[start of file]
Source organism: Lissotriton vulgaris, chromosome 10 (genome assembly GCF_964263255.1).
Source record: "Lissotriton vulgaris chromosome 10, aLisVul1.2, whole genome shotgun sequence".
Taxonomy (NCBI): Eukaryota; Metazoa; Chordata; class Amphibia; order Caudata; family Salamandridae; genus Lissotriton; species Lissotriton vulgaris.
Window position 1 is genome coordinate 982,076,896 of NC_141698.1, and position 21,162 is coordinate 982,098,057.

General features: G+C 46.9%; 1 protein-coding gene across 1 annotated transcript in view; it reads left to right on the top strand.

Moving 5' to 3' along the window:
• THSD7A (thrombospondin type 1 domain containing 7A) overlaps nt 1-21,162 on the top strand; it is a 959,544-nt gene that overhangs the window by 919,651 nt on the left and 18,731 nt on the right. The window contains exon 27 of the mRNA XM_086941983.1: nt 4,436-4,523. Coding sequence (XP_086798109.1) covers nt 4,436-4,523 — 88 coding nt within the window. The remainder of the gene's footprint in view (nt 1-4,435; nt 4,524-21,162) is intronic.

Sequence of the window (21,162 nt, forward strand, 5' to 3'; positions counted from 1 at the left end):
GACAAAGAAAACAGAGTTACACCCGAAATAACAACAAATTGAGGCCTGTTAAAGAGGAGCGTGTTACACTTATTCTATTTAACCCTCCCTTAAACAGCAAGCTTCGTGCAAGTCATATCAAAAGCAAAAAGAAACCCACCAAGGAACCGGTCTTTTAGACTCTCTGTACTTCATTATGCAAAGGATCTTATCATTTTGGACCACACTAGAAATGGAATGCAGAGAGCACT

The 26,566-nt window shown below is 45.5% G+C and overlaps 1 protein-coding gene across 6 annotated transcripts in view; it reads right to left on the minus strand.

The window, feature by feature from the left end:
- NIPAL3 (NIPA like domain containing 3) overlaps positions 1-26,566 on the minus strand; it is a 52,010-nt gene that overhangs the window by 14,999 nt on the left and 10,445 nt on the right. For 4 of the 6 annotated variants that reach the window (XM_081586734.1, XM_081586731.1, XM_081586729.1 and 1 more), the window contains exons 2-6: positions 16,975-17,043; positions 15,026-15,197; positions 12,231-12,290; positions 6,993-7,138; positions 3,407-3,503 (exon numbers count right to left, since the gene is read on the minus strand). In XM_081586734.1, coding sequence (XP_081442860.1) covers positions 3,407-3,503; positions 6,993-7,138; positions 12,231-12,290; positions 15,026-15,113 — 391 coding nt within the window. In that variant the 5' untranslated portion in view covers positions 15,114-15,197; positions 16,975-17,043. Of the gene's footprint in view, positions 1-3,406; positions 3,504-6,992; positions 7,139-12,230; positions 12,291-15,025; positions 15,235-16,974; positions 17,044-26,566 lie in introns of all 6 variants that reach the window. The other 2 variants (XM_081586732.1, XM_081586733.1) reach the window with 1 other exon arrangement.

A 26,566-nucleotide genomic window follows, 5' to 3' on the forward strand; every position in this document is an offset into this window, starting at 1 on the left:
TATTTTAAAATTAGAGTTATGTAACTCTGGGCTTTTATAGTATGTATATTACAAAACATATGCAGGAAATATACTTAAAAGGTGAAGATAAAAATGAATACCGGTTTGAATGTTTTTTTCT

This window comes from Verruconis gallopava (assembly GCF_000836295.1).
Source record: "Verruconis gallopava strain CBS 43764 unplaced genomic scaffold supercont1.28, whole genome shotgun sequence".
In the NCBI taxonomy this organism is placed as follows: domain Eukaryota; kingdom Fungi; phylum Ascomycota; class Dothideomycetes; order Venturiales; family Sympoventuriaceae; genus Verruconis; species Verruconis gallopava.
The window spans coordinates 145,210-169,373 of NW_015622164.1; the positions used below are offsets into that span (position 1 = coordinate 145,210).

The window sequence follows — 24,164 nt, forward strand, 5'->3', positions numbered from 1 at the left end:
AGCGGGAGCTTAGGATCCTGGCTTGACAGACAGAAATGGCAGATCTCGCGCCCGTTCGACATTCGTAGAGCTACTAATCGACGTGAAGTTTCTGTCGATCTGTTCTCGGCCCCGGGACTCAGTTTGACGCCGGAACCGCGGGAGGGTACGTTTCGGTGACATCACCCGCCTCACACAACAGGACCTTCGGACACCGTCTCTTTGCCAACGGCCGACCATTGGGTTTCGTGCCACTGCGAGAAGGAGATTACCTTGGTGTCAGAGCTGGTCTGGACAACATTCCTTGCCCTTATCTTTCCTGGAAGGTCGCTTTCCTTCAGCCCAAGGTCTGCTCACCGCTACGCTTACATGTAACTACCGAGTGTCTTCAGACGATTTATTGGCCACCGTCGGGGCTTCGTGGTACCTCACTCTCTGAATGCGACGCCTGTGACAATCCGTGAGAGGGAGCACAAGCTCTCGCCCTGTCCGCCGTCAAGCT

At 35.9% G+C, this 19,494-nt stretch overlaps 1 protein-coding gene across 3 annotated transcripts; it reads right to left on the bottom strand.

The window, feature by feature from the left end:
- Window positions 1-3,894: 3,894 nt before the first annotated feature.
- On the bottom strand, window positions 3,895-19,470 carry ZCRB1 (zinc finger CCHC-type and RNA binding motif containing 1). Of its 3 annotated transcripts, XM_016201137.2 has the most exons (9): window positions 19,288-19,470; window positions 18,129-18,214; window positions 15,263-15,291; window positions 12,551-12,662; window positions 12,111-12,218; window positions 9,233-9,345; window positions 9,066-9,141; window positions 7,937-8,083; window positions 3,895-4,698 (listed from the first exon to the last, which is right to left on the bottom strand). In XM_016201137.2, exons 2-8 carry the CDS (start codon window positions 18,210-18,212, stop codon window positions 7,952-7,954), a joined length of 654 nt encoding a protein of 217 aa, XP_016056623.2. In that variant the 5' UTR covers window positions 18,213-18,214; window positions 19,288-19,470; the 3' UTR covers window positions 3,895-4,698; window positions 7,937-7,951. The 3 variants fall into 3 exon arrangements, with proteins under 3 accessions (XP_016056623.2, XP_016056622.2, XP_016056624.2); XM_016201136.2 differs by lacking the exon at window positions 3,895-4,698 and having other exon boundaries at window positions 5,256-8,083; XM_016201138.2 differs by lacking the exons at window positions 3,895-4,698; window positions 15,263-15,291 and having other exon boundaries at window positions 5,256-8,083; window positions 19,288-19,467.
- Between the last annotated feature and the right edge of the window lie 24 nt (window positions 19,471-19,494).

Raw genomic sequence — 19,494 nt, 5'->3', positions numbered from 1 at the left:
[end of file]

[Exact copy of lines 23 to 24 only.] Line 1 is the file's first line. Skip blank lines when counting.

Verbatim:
- Window positions 1-3,894: 3,894 nt before the first annotated feature.
- On the bottom strand, window positions 3,895-19,470 carry ZCRB1 (zinc finger CCHC-type and RNA binding motif containing 1). Of its 3 annotated transcripts, XM_016201137.2 has the most exons (9): window positions 19,288-19,470; window positions 18,129-18,214; window positions 15,263-15,291; window positions 12,551-12,662; window positions 12,111-12,218; window positions 9,233-9,345; window positions 9,066-9,141; window positions 7,937-8,083; window positions 3,895-4,698 (listed from the first exon to the last, which is right to left on the bottom strand). In XM_016201137.2, exons 2-8 carry the CDS (start codon window positions 18,210-18,212, stop codon window positions 7,952-7,954), a joined length of 654 nt encoding a protein of 217 aa, XP_016056623.2. In that variant the 5' UTR covers window positions 18,213-18,214; window positions 19,288-19,470; the 3' UTR covers window positions 3,895-4,698; window positions 7,937-7,951. The 3 variants fall into 3 exon arrangements, with proteins under 3 accessions (XP_016056623.2, XP_016056622.2, XP_016056624.2); XM_016201136.2 differs by lacking the exon at window positions 3,895-4,698 and having other exon boundaries at window positions 5,256-8,083; XM_016201138.2 differs by lacking the exons at window positions 3,895-4,698; window positions 15,263-15,291 and having other exon boundaries at window positions 5,256-8,083; window positions 19,288-19,467.